Are cosmic collisions relatively common (1)

“… evidence shows up from 65 million years ago, when the dinosaurs vanished, and the same comes from 250 million years ago, when 90% of all life disappeared in the largest extinction known to science, the Permian.

Now we have another cosmic extinction event, with many lines of evidence indicating that it occurred 13,000 years ago. Throughout the entire 500-million-year record up until today, we find this evidence associated only with times when there were cosmic catastrophes, and those cataclysms are linked to major extinction events.”

“Something extraordinary and incredible happened between 41,000 and 13,000 years ago, when the Earth was suddenly blindsided from space, setting off a chain reaction of events that dramatically altered the planet and opened the way for the birth of modern civilisation.”

“We know that as many as fifteen supernovae occur each century in our galaxy, but most take place at safe distances from Earth. Eventually, one will happen close to us and toast one side of the planet.”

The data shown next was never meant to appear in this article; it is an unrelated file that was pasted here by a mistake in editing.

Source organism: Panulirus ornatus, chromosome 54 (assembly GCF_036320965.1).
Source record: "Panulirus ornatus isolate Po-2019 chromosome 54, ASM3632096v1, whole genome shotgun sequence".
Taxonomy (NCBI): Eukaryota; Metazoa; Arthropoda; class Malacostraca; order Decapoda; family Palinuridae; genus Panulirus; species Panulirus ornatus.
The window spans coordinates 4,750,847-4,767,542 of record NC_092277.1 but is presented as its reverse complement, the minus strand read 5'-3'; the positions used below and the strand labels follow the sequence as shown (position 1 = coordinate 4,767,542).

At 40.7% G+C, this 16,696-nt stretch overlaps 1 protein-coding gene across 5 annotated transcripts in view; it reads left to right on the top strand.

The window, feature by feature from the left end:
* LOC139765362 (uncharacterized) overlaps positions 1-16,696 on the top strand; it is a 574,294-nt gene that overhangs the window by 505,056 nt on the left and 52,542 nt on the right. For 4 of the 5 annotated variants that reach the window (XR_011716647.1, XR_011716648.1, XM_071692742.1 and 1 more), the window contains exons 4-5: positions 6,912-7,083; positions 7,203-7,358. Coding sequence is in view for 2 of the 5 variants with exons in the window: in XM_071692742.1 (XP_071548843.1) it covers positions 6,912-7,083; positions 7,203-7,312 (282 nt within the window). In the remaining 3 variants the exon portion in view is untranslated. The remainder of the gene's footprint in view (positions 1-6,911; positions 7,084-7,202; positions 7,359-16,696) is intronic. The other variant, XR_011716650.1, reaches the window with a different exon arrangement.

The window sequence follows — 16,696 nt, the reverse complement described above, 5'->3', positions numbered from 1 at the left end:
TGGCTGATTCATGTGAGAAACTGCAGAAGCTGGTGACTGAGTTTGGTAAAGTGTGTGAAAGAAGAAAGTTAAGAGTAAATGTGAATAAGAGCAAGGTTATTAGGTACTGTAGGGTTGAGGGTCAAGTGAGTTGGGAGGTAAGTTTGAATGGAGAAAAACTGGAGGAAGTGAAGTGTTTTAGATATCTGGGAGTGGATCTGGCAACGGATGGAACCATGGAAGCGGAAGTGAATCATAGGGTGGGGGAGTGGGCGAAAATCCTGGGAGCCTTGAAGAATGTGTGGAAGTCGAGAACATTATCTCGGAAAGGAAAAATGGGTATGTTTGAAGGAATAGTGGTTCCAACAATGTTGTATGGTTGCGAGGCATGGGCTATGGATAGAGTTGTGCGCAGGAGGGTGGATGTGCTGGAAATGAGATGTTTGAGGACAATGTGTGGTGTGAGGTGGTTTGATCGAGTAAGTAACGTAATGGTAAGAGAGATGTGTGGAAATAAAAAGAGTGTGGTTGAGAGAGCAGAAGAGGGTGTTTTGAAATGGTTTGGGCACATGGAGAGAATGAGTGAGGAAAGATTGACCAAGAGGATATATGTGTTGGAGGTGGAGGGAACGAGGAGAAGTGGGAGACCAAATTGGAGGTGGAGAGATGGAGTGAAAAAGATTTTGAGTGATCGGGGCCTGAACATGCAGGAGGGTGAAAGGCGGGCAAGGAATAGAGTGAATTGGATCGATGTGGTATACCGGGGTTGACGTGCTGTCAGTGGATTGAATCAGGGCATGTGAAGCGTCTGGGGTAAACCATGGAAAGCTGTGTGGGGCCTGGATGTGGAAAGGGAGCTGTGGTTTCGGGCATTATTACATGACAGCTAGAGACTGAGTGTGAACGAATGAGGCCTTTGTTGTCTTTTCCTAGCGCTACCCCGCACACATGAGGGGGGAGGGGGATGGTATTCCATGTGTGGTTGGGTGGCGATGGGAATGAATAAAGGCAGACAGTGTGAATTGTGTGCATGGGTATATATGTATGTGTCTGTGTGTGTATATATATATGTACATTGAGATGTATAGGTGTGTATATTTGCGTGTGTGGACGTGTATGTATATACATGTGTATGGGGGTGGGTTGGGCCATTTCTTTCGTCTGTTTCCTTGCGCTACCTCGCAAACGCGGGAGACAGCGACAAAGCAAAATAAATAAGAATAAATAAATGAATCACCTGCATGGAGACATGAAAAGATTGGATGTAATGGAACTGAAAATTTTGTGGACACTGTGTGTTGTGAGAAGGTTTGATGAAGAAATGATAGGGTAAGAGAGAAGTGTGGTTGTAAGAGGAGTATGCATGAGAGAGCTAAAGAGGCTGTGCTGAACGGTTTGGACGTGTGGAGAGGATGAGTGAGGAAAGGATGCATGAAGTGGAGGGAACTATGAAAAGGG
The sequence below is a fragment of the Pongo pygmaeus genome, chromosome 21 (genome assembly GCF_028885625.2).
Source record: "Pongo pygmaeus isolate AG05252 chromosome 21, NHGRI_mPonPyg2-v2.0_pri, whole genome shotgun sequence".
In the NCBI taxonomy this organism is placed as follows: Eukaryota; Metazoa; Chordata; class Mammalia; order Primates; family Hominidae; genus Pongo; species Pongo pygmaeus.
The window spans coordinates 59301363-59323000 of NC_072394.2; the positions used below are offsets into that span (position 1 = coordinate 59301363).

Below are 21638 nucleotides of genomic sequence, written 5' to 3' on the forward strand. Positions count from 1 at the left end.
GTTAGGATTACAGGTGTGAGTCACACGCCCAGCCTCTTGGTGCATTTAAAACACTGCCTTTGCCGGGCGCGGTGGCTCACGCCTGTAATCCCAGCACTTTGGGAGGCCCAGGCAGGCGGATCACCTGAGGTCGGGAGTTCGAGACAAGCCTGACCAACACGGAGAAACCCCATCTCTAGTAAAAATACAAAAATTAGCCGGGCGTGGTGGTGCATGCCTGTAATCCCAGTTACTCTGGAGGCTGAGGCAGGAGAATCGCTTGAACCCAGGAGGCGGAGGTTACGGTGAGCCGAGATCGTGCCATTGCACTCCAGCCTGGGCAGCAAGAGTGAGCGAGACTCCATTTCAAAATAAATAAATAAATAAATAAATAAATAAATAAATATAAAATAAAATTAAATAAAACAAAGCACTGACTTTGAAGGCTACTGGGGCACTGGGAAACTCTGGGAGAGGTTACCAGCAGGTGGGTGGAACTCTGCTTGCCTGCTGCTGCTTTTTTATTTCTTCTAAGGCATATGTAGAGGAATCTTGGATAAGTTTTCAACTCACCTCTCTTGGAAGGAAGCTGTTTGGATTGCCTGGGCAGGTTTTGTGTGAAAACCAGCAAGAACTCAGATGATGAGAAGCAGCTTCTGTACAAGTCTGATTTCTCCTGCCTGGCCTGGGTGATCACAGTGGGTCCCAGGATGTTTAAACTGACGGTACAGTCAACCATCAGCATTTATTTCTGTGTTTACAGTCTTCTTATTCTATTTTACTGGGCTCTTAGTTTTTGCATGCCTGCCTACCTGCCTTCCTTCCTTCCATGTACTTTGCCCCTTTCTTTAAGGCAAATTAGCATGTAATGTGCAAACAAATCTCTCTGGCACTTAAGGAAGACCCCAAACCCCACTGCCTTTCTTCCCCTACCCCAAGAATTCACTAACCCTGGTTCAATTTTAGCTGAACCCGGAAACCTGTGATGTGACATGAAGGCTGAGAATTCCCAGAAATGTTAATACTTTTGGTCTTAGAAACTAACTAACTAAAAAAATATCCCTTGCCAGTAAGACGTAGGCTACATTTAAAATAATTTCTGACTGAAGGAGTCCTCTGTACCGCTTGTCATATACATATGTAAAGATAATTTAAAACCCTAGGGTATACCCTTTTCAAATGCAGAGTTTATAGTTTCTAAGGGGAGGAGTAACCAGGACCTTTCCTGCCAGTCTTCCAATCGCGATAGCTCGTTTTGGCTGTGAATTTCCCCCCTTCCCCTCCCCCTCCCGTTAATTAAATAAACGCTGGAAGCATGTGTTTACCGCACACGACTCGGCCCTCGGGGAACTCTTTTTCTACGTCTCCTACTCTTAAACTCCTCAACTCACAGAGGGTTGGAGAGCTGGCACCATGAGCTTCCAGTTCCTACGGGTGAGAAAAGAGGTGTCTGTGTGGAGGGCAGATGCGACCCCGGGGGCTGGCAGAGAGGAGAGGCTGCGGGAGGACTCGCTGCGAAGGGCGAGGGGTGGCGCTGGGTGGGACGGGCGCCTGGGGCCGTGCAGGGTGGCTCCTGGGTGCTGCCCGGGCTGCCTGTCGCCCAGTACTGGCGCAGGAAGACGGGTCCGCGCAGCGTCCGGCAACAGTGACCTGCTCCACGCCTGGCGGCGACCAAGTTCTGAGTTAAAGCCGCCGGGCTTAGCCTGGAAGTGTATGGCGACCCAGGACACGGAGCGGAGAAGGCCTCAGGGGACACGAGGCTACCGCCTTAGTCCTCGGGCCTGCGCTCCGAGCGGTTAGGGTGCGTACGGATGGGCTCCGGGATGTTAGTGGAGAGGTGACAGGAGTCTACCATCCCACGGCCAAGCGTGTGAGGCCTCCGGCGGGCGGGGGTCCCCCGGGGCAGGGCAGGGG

“In almost any month, you can see shooting stars from one of the many meteor showers. Nearly every fiery streak you see is the tiny remnant of some giant comet that broke up into smaller pieces. Of course, most of those pieces are microscopic, but their parent comet was not – it was enormous.”

(These are extracts from ‘The cycle of Cosmic Catastrophes: Flood, fire, and famine in the history of civilisation’ by Firestone, West, and Warwick-Smith’

Comment: This kind of news cannot compete with the daily barrage of petty disasters depicted through our tv sets daily. What I find significant is that there seems to be a consensus that a globe-wide flood drowned most of civilisation and destroyed much of Nature about 13,000 years ago. Folk tale and myths from a very, very large number of surviving cultures do not, of course, make the cut with our media.)

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